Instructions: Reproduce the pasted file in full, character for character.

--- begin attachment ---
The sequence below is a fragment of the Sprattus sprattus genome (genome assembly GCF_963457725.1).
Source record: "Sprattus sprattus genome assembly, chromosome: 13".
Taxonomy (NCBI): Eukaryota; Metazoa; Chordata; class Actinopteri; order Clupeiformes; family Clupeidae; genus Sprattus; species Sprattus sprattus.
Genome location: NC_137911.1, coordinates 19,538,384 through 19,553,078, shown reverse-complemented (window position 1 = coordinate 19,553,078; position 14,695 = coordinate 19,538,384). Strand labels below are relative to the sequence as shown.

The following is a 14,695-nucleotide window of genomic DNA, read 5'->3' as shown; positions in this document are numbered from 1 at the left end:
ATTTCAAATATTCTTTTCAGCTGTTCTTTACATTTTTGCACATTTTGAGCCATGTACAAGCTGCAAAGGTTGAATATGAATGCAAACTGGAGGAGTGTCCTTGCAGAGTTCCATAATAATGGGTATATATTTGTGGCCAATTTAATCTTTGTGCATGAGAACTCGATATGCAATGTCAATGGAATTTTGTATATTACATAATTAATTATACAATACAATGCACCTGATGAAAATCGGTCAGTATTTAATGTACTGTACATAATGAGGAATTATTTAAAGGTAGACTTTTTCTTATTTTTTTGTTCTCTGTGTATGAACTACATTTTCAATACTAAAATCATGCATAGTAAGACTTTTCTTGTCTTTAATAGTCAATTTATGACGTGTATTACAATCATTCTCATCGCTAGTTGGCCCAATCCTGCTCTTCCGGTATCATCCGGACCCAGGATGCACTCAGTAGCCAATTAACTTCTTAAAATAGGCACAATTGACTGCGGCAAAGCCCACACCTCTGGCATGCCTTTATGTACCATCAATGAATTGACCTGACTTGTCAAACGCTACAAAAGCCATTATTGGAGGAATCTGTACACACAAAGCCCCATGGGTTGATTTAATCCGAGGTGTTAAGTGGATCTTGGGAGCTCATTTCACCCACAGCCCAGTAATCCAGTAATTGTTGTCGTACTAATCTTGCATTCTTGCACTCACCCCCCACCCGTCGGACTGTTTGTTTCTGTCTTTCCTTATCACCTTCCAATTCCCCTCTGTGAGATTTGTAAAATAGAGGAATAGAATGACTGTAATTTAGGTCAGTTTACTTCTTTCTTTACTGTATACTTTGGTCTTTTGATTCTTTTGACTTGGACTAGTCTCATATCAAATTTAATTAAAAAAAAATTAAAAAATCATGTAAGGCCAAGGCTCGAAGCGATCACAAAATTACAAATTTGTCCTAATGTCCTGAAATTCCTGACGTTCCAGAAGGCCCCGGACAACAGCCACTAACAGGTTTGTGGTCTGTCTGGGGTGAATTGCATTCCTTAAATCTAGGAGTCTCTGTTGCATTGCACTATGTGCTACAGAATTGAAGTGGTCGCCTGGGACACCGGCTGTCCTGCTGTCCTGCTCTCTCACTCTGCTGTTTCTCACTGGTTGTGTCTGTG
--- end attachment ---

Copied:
The sequence below is a fragment of the Sprattus sprattus genome (genome assembly GCF_963457725.1).
Source record: "Sprattus sprattus genome assembly, chromosome: 13".
Taxonomy (NCBI): Eukaryota; Metazoa; Chordata; class Actinopteri; order Clupeiformes; family Clupeidae; genus Sprattus; species Sprattus sprattus.
Genome location: NC_137911.1, coordinates 19,538,384 through 19,553,078, shown reverse-complemented (window position 1 = coordinate 19,553,078; position 14,695 = coordinate 19,538,384). Strand labels below are relative to the sequence as shown.

The following is a 14,695-nucleotide window of genomic DNA, read 5'->3' as shown; positions in this document are numbered from 1 at the left end:
ATTTCAAATATTCTTTTCAGCTGTTCTTTACATTTTTGCACATTTTGAGCCATGTACAAGCTGCAAAGGTTGAATATGAATGCAAACTGGAGGAGTGTCCTTGCAGAGTTCCATAATAATGGGTATATATTTGTGGCCAATTTAATCTTTGTGCATGAGAACTCGATATGCAATGTCAATGGAATTTTGTATATTACATAATTAATTATACAATACAATGCACCTGATGAAAATCGGTCAGTATTTAATGTACTGTACATAATGAGGAATTATTTAAAGGTAGACTTTTTCTTATTTTTTTGTTCTCTGTGTATGAACTACATTTTCAATACTAAAATCATGCATAGTAAGACTTTTCTTGTCTTTAATAGTCAATTTATGACGTGTATTACAATCATTCTCATCGCTAGTTGGCCCAATCCTGCTCTTCCGGTATCATCCGGACCCAGGATGCACTCAGTAGCCAATTAACTTCTTAAAATAGGCACAATTGACTGCGGCAAAGCCCACACCTCTGGCATGCCTTTATGTACCATCAATGAATTGACCTGACTTGTCAAACGCTACAAAAGCCATTATTGGAGGAATCTGTACACACAAAGCCCCATGGGTTGATTTAATCCGAGGTGTTAAGTGGATCTTGGGAGCTCATTTCACCCACAGCCCAGTAATCCAGTAATTGTTGTCGTACTAATCTTGCATTCTTGCACTCACCCCCCACCCGTCGGACTGTTTGTTTCTGTCTTTCCTTATCACCTTCCAATTCCCCTCTGTGAGATTTGTAAAATAGAGGAATAGAATGACTGTAATTTAGGTCAGTTTACTTCTTTCTTTACTGTATACTTTGGTCTTTTGATTCTTTTGACTTGGACTAGTCTCATATCAAATTTAATTAAAAAAAAATTAAAAAATCATGTAAGGCCAAGGCTCGAAGCGATCACAAAATTACAAATTTGTCCTAATGTCCTGAAATTCCTGACGTTCCAGAAGGCCCCGGACAACAGCCACTAACAGGTTTGTGGTCTGTCTGGGGTGAATTGCATTCCTTAAATCTAGGAGTCTCTGTTGCATTGCACTATGTGCTACAGAATTGAAGTGGTCGCCTGGGACACCGGCTGTCCTGCTGTCCTGCTCTCTCACTCTGCTGTTTCTCACTGGTTGTGTCTGTG